IOWA CITY, Iowa (AP) — The University of Iowa has declined to bill Medicaid for two abortions performed since July 1, sidestepping a new law that requires the governor to decide whether the program should pay for those procedures.
Last spring, the Legislature voted to require the governor’s personal approval before Medicaid is called upon to pay for abortions. Gov. Terry Branstad said he was ready to do so.
The law — the first of its kind in the country — doesn’t require the governor’s permission for abortions to be performed. It’s considered a compromise between the demands of those who oppose and those who are pro-abortion rights.
The university’s vice president of medical affairs, Dr. Jean Robillard, told The Des Moines Register (http://dmreg.co/15VLslp ) that the two abortions would have qualified for Medicaid reimbursement because both involved fetal anomalies. But he declined to say whether the decision not to bill them to Medicaid was related to the new requirement for the governor’s approval.
“I don’t want to get involved in the politics of this,” he said.
Robillard said federal money would not have been available for the two abortions. He said the billing issue will not affect how the staff at U of I treats its patients.
“What we are focusing on is really to take care of the patients,” he said.
Iowa’s Medicaid program paid nearly $20,000 total for 22 abortions in fiscal 2012. The reimbursement is only available in certain circumstances such as when the mother’s health is at risk or when the pregnancy is due to rape or incest.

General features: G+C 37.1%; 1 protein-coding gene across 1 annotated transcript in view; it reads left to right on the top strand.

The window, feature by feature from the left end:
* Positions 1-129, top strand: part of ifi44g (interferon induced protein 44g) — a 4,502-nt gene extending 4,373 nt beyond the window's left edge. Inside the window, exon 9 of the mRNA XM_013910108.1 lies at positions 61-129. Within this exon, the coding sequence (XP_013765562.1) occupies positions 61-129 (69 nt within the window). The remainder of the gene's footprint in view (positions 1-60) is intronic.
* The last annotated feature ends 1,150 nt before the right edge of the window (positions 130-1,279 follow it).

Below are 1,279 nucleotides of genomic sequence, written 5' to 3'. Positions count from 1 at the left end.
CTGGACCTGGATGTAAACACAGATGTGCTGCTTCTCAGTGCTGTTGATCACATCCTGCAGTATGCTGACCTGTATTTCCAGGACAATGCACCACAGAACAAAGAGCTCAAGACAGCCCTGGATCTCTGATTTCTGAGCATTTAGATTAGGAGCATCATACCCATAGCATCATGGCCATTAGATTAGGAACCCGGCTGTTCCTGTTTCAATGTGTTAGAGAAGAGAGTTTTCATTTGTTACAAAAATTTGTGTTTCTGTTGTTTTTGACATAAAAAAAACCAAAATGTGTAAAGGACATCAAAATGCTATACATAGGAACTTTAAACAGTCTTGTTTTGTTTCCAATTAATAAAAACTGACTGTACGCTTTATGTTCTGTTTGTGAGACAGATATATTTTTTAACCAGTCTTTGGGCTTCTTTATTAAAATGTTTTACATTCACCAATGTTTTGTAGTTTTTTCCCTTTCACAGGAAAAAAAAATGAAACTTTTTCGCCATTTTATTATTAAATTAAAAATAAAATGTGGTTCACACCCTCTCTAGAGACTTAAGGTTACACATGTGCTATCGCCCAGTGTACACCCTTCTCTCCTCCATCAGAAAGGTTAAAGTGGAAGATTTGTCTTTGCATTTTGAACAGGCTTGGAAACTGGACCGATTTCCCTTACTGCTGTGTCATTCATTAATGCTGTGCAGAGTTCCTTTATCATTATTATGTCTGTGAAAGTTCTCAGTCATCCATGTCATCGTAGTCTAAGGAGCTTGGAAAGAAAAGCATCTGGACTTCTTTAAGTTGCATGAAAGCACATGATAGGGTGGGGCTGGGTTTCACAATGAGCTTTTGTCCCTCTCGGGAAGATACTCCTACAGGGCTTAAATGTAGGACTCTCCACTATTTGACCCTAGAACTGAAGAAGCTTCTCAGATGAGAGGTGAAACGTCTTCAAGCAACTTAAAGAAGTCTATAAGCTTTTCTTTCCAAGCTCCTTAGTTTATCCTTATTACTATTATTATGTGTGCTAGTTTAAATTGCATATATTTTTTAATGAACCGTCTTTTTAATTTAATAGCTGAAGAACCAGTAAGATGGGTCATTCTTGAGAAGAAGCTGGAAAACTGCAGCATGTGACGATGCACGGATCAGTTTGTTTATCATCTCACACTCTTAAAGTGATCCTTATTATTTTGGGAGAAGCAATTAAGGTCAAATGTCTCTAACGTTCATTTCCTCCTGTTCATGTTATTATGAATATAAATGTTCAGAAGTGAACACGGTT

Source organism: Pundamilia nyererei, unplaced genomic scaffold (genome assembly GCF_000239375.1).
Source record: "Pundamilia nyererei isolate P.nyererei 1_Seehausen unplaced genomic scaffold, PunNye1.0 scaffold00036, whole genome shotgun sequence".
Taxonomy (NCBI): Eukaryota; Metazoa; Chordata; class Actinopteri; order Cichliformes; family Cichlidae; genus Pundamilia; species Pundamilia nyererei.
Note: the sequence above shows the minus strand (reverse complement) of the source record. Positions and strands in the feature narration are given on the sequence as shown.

Jill June, president of Planned Parenthood of the Heartland, said UI’s decision illustrated the new law’s flaws.
“It is essential that women receive medically necessary abortions,” she said in a statement. “University of Iowa Hospitals and Clinics clearly understand that. Their reluctance to submit legitimate claims underscores the fact that this is bad public policy; it discriminates against women and the physicians who provide the health care they need.”
The Missouri Valley Republican, who opposes abortion, said the university’s use of private insurance means “we are not directly appropriating taxpayer dollars to end human life.” Though he acknowledged that abortions at the U of I still will be financed with some state money.
Tim Albrecht, Branstad’s spokesman, declined to comment on what the governor thought about the university’s decision.
“The Iowa Legislature made clear, with bipartisan support, their intent to reduce the number of taxpayer-funded abortions,” he wrote in an email to the Register. “Medicaid providers have a great amount of discretion in the claims they submit to the state for reimbursement, and UIHC is no different. Certainly, the Legislature is free to determine if other changes are necessary when they convene in January.”
Information from: The Des Moines Register, http://www.desmoinesregister.com